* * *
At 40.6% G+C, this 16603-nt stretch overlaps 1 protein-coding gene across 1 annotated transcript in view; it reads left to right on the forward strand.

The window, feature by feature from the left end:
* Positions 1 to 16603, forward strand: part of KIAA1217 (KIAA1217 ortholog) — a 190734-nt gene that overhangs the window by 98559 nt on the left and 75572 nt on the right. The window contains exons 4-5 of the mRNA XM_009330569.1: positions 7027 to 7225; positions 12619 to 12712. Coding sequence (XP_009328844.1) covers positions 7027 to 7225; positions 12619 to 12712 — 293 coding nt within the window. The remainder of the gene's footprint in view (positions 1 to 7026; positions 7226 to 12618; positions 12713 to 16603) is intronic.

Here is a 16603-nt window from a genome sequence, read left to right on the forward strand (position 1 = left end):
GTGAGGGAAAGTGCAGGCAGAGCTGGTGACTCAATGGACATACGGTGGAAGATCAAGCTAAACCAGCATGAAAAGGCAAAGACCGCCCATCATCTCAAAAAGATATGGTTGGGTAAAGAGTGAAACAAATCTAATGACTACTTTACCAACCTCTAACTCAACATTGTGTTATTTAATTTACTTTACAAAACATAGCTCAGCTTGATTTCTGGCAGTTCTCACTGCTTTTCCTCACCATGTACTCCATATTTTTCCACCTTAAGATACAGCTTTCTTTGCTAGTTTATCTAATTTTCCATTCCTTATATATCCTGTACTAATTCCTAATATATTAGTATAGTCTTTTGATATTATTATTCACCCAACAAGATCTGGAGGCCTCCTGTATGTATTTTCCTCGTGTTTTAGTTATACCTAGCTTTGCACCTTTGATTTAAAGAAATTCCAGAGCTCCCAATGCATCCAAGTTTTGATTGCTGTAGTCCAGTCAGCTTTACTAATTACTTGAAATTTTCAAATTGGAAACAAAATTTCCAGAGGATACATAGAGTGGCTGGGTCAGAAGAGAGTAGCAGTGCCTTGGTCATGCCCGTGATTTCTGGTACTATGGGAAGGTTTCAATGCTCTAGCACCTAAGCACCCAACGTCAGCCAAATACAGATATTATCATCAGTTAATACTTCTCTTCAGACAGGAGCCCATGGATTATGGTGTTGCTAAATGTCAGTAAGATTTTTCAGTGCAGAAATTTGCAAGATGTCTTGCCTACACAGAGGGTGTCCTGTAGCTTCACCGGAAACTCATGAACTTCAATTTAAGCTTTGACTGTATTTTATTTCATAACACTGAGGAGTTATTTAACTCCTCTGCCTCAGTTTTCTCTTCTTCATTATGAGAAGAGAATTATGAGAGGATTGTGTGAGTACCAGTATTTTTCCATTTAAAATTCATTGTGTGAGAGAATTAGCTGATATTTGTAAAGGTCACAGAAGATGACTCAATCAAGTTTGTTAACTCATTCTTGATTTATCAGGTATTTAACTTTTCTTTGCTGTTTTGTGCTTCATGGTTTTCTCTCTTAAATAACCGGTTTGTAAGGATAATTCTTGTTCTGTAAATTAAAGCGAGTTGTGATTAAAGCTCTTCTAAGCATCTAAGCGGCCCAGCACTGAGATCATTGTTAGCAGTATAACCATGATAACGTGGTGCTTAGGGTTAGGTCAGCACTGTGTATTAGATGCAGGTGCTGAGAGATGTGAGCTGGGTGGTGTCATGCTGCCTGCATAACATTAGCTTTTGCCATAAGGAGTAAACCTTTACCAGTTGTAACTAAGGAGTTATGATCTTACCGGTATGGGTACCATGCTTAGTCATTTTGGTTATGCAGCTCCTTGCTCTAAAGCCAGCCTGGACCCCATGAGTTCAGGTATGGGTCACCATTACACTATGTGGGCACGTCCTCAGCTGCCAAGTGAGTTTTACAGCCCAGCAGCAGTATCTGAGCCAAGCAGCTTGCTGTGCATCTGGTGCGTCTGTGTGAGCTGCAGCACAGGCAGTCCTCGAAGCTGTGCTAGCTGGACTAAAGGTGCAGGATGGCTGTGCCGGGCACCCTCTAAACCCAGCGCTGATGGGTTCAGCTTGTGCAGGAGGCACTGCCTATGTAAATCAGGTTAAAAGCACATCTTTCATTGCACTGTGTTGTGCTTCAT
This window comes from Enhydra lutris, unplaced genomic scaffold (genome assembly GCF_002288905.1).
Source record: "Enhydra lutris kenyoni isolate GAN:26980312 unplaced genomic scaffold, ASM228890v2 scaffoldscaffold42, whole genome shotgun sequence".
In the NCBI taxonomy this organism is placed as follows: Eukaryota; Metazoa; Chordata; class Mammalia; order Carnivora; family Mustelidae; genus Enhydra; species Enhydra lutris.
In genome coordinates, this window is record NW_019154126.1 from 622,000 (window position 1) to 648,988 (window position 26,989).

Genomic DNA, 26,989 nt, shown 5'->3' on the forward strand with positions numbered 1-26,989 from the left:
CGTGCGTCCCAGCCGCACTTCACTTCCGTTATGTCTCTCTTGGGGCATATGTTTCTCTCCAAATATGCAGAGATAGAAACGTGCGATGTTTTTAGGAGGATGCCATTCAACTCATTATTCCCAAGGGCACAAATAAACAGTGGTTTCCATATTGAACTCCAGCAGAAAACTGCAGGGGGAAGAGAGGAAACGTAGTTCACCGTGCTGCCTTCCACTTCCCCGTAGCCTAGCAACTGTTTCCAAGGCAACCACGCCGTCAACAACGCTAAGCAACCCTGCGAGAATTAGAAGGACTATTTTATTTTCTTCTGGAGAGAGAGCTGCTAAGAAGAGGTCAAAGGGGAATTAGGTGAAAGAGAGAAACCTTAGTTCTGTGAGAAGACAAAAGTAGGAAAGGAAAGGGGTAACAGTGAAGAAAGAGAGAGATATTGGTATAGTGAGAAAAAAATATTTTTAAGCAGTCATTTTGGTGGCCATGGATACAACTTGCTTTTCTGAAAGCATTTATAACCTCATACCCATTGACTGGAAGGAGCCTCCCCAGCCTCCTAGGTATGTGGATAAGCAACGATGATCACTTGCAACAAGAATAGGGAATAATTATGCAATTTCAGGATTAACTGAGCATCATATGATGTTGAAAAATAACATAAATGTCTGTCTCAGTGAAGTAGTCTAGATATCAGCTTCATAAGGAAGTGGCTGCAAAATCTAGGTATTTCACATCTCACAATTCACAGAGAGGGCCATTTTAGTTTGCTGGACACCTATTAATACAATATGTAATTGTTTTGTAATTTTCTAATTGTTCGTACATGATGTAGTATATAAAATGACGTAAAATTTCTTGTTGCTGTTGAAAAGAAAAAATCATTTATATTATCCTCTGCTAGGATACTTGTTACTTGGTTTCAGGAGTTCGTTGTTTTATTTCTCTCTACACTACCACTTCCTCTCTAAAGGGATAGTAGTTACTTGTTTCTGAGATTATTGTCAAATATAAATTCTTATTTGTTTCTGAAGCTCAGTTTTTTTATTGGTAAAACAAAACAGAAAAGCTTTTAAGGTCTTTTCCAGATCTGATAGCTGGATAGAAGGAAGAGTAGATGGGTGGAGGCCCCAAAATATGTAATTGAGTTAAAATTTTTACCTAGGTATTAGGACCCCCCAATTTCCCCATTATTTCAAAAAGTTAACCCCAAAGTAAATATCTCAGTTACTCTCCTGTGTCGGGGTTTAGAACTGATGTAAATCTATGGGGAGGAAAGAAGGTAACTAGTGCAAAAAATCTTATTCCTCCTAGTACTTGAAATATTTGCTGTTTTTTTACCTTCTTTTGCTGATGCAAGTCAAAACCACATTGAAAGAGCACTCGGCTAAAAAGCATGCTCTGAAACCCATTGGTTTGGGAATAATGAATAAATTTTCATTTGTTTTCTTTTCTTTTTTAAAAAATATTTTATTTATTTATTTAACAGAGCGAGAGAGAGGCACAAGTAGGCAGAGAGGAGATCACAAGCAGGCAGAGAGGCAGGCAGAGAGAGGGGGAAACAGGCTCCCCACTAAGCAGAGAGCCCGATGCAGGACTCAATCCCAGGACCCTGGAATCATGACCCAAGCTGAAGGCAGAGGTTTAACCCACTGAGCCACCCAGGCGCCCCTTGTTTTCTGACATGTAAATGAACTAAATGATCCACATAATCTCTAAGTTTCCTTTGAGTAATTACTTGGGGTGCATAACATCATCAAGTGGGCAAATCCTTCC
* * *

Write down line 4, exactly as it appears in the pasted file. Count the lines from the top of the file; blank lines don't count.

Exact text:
Here is a 16603-nt window from a genome sequence, read left to right on the forward strand (position 1 = left end):